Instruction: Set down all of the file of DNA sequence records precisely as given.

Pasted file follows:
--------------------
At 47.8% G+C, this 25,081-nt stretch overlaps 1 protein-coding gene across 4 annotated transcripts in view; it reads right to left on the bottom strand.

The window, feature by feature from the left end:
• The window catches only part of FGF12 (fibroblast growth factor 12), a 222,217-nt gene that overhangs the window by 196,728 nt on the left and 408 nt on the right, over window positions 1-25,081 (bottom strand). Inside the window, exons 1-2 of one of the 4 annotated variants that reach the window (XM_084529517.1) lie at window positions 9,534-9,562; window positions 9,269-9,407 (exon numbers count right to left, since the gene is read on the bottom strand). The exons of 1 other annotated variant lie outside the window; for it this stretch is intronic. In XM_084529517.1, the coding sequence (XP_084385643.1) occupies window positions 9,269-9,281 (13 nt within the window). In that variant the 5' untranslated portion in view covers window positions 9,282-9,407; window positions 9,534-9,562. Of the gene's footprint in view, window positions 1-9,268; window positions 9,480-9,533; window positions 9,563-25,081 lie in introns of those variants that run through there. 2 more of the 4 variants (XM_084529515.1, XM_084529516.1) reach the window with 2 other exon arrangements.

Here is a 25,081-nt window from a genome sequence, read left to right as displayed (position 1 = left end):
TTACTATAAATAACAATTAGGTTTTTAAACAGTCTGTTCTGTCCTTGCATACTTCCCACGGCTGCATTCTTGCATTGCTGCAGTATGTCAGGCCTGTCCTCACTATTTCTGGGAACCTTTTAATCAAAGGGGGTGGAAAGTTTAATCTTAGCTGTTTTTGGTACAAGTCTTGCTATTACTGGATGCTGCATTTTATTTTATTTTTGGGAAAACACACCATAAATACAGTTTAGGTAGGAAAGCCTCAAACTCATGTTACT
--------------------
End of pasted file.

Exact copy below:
At 47.8% G+C, this 25,081-nt stretch overlaps 1 protein-coding gene across 4 annotated transcripts in view; it reads right to left on the bottom strand.

The window, feature by feature from the left end:
• The window catches only part of FGF12 (fibroblast growth factor 12), a 222,217-nt gene that overhangs the window by 196,728 nt on the left and 408 nt on the right, over window positions 1-25,081 (bottom strand). Inside the window, exons 1-2 of one of the 4 annotated variants that reach the window (XM_084529517.1) lie at window positions 9,534-9,562; window positions 9,269-9,407 (exon numbers count right to left, since the gene is read on the bottom strand). The exons of 1 other annotated variant lie outside the window; for it this stretch is intronic. In XM_084529517.1, the coding sequence (XP_084385643.1) occupies window positions 9,269-9,281 (13 nt within the window). In that variant the 5' untranslated portion in view covers window positions 9,282-9,407; window positions 9,534-9,562. Of the gene's footprint in view, window positions 1-9,268; window positions 9,480-9,533; window positions 9,563-25,081 lie in introns of those variants that run through there. 2 more of the 4 variants (XM_084529515.1, XM_084529516.1) reach the window with 2 other exon arrangements.

Here is a 25,081-nt window from a genome sequence, read left to right as displayed (position 1 = left end):
TTACTATAAATAACAATTAGGTTTTTAAACAGTCTGTTCTGTCCTTGCATACTTCCCACGGCTGCATTCTTGCATTGCTGCAGTATGTCAGGCCTGTCCTCACTATTTCTGGGAACCTTTTAATCAAAGGGGGTGGAAAGTTTAATCTTAGCTGTTTTTGGTACAAGTCTTGCTATTACTGGATGCTGCATTTTATTTTATTTTTGGGAAAACACACCATAAATACAGTTTAGGTAGGAAAGCCTCAAACTCATGTTACT